Sweden vs. Portugal Not Simply Ronaldo vs Ibrahimovic

John Robertson@@robertson_johnContributor IIINovember 14, 2013

DUBLIN, IRELAND - SEPTEMBER 06:  Zlatan Ibrahimovic of Sweden in action during the FIFA 2014 World Cup Qualifying Group C match between Republic of Ireland and Sweden at Aviva Stadium on September 6, 2013 in Dublin, Ireland.  (Photo by Jamie McDonald/Getty Images)
Jamie McDonald/Getty Images

In a classic case of footballing hyperbole, tomorrow's World Cup play-off first leg between Sweden and Portugal has been framed as a simplistic face-off between Zlatan Ibrahimovic and Cristiano Ronaldo.

The reason for that promotional tactic is clear.

Both players have been in devastating form this season, each chalking up hat-tricks in their most recent fixtures at club level. Ronaldo's 24 goals in 17 games have ignited suggestions that this is the year he finally beats Lionel Messi to the coveted Ballon d'Or, while Ibrahimovic's 15 goals have catapulted him to the top of the best-of-the-rest list.

Clearly, Ronaldo and Ibrahimovic are the cream of the respective nation's crop and the World Cup will be an inferior prospect no matter which of the two fails to make the trip.

However, to suggest that success in the play-off hinges on the performance of the two blockbuster participants is a gross over-simplification of the realities underpinning this match and the two teams in general.

Take Ronaldo out of the Portugal squad and they would continue to field a somewhat formidable XI. Remove Ibrahimovic and Sweden fall apart completely.

With respect, Portugal's backup cast of Joao Moutinho, Nani and Raul Meireles are capable of causing more problems than their Swedish counterparts—Anders Svensson, Alexander Kacaniklic and Pontus Wernbloom.

Throughout the World Cup qualifying group stages, Ibrahimovic bagged twice as many goals (six) as Sweden's second highest scorer Johan Elmander (three). By comparison, Ronaldo managed just four goals—equal with Bruno Alves and two fewer than Helder Postiga.

A positive outcome for Portugal, then, revolves not solely around Ronaldo, but by crippling Ibrahimovic's involvement.

FARO, PORTUGAL - AUGUST 14: Cristiano Ronaldo of Portugal brushes his hair with water prior to start the International Friendly match between Portugal and Netherlands at Estadio Algarve on August 14, 2013 in Faro, Portugal.  (Photo by Gonzalo Arroyo Moren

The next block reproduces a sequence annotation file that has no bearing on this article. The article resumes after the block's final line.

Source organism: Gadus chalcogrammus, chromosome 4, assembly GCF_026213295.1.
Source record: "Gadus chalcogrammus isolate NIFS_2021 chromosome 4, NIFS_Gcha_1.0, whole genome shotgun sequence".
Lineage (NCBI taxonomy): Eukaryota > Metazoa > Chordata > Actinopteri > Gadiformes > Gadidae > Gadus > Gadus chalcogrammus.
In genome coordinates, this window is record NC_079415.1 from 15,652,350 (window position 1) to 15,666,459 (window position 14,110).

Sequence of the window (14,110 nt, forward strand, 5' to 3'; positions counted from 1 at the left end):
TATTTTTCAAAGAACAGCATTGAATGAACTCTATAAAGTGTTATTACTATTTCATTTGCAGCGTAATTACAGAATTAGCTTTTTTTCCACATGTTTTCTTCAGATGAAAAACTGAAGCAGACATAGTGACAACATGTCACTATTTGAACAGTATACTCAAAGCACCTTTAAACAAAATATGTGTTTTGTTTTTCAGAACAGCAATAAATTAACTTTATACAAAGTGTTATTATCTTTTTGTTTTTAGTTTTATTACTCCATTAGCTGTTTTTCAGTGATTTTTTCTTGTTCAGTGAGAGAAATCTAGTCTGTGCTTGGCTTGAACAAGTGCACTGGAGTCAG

Gonzalo Arroyo Moreno/Getty Images

To do that, they must get good performances from their central defensive duo of Real Madrid's Pepe and the aforementioned Alves of Fenerbahce.

Both of Portugal's central defenders pack significant size and strength, able to neutralise the majority of opponents through their physical presence alone. Despite that, considering the stature of the player they're going up against, it's unlikely either one will be capable of keeping Ibrahimovic quiet for the entire 180 minutes through might and tenacity alone.

Positional awareness will serve Pepe and Alves far better against Ibrahimovic than a reliance on brute strength.

It's also possible that Miguel Veloso will be positioned even deeper than normal in his defensive midfield role in a bid to further stifle the movement and space of Sweden's 6'5" talisman through central areas. Portugal manager Paulo Bento may well feel that he can sacrifice Veloso in such a way given the likelihood that he will encourage his team to play the ball wide and in to the feet of Ronaldo and Nani.

Ibrahimovic, though, has demonstrated over his many seasons that he is an experienced and tactically savvy player—one that has come to embrace and understand those virtues of teamwork and co-operation that he shunned earlier in his career.

There's every chance that he will wander frequently into wide positions with a view to drawing out Portugal's central players and attempt to create space for others, all the while sowing the seeds of positional doubt among Pepe and co. and create individual match-up confusion.

Portugal's job will be to clog the central areas while Sweden have possession, either to stop Ibrahimovic directly or to prevent him bringing others into play.

Whatever the case, Portugese progression resides in stopping Ibrahimovic from making an impact. If they can do that they have an incredibly high chance of jetting off to Brazil next June. Conversely, Sweden must think about how best to overcome a far greater number of individually talented and highly experienced players.

Recent meetings between the two nations have been cagey affairs. The past four matches resulting in three draws and one win for Portugal, with the Iberians edging the aggregate score with five goals to four.

Their past two competitive matches with one another ended 0-0. So, whatever happens, don't expect a display of open, free-flowing footballnot least because of the fear that will rest on both sides regarding each other's key player.

Most importantly, don't expect Sweden to win by simply concentrating on Ronaldo.

Do expect Portugal to win if they can stop Ibrahimovic, though.

John Robertson is a freelance journalist, you can follow him on Twitter:@robertson_john


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